“I’m happy to be back in school,” says Koko, 12, a sixth-grade student at a UNICEF-supported school in the Democratic Republic of the Congo (DRC).
Last month, schools across the country reopened their doors to allow students in the final years of primary and secondary school to take their exams. This is what it looked like.
The return to school has be an important and welcome step after months of remote learning. At the height of lockdowns, COVID-19 forced countless schools across the globe to close their doors, affecting nearly 1.5 billion children. This can have a severe impact on a child’s ability to learn – the longer they are out of school, the less likely they are to return.
"When I imagined missing this school year, I was very sad"
Around the world, children are slowly starting to return to the classroom. Out of 134 countries that have closed their schools, 105 have decided on a date to reopen. For students in the DRC, they were able to return in August to sit their end of year exams, a welcome decision for many.
"I couldn't believe it at all"
But school is looking a little different than before the pandemic. Masks, psychical distancing and increased handwashing have all become new routines.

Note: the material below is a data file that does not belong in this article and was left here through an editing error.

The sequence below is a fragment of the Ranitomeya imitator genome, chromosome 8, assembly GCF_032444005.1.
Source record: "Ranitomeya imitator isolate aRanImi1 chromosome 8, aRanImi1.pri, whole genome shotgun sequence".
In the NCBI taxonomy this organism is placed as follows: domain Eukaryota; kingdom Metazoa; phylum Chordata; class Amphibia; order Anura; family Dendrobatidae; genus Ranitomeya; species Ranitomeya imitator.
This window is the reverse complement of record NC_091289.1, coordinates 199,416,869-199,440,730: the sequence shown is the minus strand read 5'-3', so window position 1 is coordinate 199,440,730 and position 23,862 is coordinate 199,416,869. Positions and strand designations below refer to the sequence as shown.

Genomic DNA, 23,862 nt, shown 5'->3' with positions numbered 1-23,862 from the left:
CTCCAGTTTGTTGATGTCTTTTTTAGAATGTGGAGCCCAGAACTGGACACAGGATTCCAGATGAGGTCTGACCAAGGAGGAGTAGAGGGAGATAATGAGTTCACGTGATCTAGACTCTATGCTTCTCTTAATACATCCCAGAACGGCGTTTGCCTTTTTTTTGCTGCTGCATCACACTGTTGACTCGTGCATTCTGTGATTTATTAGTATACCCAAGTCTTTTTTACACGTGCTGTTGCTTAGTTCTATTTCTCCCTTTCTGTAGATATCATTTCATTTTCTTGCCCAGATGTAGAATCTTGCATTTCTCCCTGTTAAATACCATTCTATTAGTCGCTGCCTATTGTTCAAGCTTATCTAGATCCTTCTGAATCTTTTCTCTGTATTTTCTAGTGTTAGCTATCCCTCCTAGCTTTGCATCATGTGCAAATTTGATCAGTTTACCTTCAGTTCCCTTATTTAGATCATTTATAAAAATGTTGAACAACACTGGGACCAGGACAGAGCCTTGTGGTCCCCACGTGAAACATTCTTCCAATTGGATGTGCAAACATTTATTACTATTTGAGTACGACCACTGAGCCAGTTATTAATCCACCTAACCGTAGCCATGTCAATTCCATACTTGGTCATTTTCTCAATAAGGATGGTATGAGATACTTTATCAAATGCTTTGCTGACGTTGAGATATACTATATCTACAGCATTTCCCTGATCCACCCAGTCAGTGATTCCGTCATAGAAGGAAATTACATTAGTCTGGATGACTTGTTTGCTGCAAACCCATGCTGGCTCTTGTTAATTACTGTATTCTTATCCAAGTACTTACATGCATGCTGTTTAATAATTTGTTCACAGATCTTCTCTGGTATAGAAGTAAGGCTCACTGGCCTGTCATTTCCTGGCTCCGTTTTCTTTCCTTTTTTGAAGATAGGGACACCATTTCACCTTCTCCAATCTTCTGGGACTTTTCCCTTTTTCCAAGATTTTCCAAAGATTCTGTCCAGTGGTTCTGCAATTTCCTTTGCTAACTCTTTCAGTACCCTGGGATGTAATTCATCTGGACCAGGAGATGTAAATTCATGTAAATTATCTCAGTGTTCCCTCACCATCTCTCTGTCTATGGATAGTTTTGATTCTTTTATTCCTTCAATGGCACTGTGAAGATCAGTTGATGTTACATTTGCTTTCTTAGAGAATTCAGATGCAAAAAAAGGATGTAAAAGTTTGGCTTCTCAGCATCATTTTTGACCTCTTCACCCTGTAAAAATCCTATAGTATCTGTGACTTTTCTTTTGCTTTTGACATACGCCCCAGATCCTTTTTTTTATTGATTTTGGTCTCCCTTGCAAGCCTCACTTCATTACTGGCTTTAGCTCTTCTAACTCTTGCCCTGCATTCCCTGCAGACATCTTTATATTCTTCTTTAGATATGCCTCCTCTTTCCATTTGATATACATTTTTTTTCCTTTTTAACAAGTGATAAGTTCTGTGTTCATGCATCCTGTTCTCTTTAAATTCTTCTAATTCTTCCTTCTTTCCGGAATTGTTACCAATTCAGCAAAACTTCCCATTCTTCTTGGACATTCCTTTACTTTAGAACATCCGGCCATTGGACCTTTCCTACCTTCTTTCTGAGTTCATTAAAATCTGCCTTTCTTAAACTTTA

UNICEF has provided hand-washing devices, thermometers, soap and masks to ensure a safe and healthy environment for all children, and to limit the spread of COVID-19.
Yet, many schools around the world remain closed, leaving children to continue their education remotely. Learning from home isn’t equal for everyone. At least a third of the world’s schoolchildren have been unable to access remote learning when schools closed their doors earlier this year. Many are struggling to keep up without access to the internet or digital services.
During COVID-19, UNICEF Australia is providing immediate relief and advocating for children to help them recover, rebound, reimagine and create a stronger future.
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